Poverty is a paradoxical state. Recognizable in the field for any sensitive observer who travels in remote rural areas and urban slums and meets marginalized people in a given society, poverty still remains a challenge to conceptual formalization and to measurement that is consistent with such formalization. The analysis of poverty is multidisciplinary. It goes from ethics to economics, from political science to human biology, and any type of measurement rests on mathematics. Moreover, poverty is multifaceted according to the types of deprivation, and it is also gender and age specific. A vector of variables is required, which raises a substantial problem for individual and group comparisons necessary to equity analysis. Multidimensionality also complicates the aggregation necessary to perform the efficiency analysis of policies. In the case of income poverty, these two problems, equity and efficiency, have benefited from very significant progress in the field of economics. Similar achievements are still to come in the area of multidimensional poverty.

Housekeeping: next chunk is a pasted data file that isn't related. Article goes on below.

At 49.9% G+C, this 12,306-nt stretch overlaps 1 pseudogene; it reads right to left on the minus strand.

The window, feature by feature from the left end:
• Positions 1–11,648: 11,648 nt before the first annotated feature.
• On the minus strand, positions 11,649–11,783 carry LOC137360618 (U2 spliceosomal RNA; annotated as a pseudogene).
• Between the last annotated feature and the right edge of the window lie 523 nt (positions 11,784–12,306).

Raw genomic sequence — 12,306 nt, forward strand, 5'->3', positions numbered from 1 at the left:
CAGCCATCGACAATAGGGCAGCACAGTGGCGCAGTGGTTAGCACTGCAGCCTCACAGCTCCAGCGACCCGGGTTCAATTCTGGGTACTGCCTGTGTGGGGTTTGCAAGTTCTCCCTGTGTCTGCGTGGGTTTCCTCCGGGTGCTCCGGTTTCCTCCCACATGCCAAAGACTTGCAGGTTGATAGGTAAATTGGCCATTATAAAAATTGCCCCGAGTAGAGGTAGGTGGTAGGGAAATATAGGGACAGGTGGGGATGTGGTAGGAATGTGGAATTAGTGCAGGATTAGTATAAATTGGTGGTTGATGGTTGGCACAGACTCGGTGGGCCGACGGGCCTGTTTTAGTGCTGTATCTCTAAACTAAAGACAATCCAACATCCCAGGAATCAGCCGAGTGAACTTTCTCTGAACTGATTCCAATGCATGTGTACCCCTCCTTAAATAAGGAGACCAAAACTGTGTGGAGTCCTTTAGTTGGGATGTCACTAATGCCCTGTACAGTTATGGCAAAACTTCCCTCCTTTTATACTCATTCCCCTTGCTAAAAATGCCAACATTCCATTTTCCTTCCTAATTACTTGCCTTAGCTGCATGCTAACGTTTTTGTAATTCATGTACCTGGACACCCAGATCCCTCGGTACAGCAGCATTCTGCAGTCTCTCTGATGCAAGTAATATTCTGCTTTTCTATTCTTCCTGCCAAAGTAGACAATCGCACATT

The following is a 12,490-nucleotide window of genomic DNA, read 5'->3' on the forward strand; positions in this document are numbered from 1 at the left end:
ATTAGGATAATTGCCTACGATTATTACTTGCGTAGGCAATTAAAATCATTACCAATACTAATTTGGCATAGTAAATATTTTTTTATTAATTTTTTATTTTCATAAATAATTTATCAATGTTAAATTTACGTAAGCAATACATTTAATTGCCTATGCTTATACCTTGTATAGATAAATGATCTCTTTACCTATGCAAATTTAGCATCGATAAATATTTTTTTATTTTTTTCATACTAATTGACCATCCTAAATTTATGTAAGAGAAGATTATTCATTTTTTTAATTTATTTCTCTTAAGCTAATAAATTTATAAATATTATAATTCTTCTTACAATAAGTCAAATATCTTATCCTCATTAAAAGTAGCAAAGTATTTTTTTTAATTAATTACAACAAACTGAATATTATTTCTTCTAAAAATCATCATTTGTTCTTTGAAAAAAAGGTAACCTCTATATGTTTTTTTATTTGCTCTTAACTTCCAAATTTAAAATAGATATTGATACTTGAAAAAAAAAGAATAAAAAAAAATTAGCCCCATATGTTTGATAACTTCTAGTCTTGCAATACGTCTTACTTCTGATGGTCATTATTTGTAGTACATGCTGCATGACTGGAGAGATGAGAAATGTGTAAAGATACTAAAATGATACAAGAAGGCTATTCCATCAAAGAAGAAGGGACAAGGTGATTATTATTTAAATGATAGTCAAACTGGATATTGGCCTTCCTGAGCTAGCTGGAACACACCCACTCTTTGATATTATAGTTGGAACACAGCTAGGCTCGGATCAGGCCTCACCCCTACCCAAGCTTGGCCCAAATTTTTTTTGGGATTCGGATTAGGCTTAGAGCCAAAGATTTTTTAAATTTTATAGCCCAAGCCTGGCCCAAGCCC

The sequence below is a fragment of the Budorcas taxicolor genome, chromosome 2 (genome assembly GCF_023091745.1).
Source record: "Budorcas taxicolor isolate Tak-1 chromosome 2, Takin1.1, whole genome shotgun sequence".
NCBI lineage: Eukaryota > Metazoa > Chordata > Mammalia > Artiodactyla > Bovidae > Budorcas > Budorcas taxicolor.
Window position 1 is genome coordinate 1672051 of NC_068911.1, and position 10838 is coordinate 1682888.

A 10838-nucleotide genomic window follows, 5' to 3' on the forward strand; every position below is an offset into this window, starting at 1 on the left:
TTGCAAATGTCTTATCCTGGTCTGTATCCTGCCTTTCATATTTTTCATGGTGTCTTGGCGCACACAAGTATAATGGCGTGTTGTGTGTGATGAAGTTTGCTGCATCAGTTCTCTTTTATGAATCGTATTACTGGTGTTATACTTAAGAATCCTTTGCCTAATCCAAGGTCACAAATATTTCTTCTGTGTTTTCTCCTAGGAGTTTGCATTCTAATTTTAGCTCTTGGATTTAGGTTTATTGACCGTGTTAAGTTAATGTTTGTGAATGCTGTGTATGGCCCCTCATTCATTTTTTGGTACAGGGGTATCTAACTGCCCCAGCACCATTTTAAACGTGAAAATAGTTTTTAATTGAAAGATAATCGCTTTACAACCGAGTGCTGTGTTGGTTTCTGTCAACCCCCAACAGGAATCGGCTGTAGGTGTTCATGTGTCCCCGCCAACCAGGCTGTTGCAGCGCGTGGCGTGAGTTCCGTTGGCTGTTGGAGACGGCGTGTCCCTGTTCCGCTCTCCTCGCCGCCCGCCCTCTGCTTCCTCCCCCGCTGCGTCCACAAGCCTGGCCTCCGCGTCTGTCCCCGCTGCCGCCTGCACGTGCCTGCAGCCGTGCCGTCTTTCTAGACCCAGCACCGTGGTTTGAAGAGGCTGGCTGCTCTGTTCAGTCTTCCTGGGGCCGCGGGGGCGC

Within this general background, this book has a very modest and narrow-scoped objective. It proposes an operational methodology for measuring multidimensional poverty, independent from the conceptual origin, the size and the qualitative as well as the quantitative nature of the primary indicators used to describe the poverty of an individual, a household or a sociodemographic entity. It is my view that the proposed methodology should allow to integrate into the analysis of multidimensional poverty the sets of techniques already available or forthcoming in the area of income poverty. Despite this, I do not want to avoid the issue of the conceptual foundations of poverty. Thus, I propose from the start a quite comprehensive definition of poverty, whose ethical basis is briefly presented in an annex which can be skipped by readers not interested in such issues. The core of the methodology rests on a solution to the issue of the aggregation across the multiple subdimensions of poverty. The rationale of the proposed solution consists in exploring the internal structure of association between these subdimensions of poverty.
The methodology aims to be operational, by which I mean that it should be feasible with the use of computational tools that are easily accessible, as well as feasible without any specific limitation on the number and the nature of the poverty indicators used by the analyst. I also sincerely believe that the conceptual debates on the dimensions of poverty and on the measurement methodologies need to be lit with numerous empirical studies showing the strengths and weaknesses of different . . .